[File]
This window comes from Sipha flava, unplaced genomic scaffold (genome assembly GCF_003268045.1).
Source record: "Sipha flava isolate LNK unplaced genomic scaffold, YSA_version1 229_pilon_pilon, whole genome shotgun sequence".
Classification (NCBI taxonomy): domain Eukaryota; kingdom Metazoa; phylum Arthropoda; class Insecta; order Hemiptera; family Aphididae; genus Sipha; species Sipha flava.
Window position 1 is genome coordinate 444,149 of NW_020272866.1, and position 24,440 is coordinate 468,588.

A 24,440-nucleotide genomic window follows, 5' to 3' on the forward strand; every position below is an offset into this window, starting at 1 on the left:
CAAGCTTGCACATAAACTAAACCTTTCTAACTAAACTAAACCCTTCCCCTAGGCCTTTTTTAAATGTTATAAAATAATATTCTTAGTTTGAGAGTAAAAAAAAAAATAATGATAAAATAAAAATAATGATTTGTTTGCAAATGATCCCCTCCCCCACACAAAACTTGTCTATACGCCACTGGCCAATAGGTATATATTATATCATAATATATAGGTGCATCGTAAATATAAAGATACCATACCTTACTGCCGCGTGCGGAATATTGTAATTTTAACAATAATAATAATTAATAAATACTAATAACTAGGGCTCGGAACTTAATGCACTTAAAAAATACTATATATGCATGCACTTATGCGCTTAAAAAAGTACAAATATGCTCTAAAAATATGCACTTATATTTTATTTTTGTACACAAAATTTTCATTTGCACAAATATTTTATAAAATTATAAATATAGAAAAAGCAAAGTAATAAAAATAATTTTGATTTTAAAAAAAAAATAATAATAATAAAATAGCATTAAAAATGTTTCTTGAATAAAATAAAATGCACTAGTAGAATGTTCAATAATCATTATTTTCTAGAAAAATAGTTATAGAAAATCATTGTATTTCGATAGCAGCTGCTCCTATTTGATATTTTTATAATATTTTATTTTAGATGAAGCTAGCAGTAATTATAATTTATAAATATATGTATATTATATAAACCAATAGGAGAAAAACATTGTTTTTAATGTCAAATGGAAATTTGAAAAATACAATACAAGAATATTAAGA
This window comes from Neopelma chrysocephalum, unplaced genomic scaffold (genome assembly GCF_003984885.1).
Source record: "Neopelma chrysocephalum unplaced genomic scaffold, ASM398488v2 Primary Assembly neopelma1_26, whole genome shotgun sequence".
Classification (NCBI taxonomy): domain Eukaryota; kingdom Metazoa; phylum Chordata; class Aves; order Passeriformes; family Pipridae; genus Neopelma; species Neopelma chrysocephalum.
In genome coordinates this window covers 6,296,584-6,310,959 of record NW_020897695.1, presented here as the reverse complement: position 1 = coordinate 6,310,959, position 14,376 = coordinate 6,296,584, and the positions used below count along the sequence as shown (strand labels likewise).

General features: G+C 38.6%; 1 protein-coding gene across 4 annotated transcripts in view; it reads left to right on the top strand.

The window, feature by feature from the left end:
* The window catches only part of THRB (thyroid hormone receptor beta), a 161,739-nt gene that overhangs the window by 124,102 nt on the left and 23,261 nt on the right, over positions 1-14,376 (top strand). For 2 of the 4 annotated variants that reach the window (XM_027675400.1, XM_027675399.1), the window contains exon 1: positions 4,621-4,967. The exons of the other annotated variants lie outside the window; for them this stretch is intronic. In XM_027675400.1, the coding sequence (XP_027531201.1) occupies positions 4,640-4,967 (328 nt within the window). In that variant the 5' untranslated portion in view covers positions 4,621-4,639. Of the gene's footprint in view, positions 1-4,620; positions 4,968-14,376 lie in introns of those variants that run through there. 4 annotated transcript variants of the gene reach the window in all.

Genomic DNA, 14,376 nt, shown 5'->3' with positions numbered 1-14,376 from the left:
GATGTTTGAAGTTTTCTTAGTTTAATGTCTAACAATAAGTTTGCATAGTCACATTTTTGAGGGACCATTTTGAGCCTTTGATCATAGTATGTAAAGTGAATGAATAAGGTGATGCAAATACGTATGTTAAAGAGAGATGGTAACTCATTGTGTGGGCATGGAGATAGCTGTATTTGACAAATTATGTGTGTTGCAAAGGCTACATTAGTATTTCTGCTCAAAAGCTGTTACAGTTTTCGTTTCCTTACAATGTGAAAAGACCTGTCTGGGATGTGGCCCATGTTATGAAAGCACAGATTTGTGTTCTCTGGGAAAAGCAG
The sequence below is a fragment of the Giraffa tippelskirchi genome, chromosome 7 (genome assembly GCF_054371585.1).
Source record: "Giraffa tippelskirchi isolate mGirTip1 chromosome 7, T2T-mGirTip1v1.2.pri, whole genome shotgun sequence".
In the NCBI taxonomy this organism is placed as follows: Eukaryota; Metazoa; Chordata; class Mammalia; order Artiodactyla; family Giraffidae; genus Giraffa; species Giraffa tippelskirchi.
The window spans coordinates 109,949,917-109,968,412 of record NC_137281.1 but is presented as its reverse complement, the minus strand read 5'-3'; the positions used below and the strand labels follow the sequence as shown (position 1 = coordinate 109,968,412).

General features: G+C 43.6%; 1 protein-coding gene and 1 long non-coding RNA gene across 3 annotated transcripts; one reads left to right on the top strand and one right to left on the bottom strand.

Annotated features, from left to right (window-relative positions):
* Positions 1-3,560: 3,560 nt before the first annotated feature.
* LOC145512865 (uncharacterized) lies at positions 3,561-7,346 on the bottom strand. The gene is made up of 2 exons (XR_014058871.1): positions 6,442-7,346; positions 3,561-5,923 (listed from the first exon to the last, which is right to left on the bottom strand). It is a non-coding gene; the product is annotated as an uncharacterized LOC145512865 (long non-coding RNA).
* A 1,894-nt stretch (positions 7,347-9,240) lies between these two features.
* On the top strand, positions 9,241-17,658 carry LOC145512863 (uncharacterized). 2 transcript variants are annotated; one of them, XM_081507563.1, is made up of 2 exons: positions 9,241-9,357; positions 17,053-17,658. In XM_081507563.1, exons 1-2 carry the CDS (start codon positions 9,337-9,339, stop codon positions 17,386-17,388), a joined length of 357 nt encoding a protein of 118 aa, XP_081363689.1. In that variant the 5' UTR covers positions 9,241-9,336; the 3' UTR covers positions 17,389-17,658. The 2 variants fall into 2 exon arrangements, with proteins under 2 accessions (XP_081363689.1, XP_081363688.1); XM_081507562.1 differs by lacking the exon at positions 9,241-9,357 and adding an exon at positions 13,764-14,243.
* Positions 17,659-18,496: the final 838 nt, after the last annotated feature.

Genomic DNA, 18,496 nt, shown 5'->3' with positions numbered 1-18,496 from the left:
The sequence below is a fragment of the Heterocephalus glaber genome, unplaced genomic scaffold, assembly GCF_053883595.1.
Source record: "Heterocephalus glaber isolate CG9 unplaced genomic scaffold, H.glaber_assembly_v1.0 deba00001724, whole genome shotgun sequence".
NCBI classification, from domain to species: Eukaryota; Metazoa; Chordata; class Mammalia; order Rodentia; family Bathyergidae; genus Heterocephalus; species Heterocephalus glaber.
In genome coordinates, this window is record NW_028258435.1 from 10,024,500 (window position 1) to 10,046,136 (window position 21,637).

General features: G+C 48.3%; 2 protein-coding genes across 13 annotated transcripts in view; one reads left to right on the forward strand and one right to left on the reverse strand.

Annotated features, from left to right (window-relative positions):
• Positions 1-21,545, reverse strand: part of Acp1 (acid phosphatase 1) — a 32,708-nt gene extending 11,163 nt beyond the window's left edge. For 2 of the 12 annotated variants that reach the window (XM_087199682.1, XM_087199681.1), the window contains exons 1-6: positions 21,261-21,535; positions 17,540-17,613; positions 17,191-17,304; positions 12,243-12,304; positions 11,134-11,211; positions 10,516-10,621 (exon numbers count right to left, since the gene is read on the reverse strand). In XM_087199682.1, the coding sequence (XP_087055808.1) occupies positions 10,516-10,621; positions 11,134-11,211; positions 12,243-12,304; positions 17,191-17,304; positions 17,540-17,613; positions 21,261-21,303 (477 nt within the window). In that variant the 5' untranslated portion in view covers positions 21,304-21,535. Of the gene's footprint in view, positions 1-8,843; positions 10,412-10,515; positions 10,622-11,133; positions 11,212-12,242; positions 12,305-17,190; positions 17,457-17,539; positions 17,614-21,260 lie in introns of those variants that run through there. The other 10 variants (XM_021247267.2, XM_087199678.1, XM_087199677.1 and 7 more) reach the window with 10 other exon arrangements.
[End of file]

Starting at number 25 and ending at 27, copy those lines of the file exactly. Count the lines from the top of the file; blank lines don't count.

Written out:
* On the top strand, positions 9,241-17,658 carry LOC145512863 (uncharacterized). 2 transcript variants are annotated; one of them, XM_081507563.1, is made up of 2 exons: positions 9,241-9,357; positions 17,053-17,658. In XM_081507563.1, exons 1-2 carry the CDS (start codon positions 9,337-9,339, stop codon positions 17,386-17,388), a joined length of 357 nt encoding a protein of 118 aa, XP_081363689.1. In that variant the 5' UTR covers positions 9,241-9,336; the 3' UTR covers positions 17,389-17,658. The 2 variants fall into 2 exon arrangements, with proteins under 2 accessions (XP_081363689.1, XP_081363688.1); XM_081507562.1 differs by lacking the exon at positions 9,241-9,357 and adding an exon at positions 13,764-14,243.
* Positions 17,659-18,496: the final 838 nt, after the last annotated feature.

Genomic DNA, 18,496 nt, shown 5'->3' with positions numbered 1-18,496 from the left: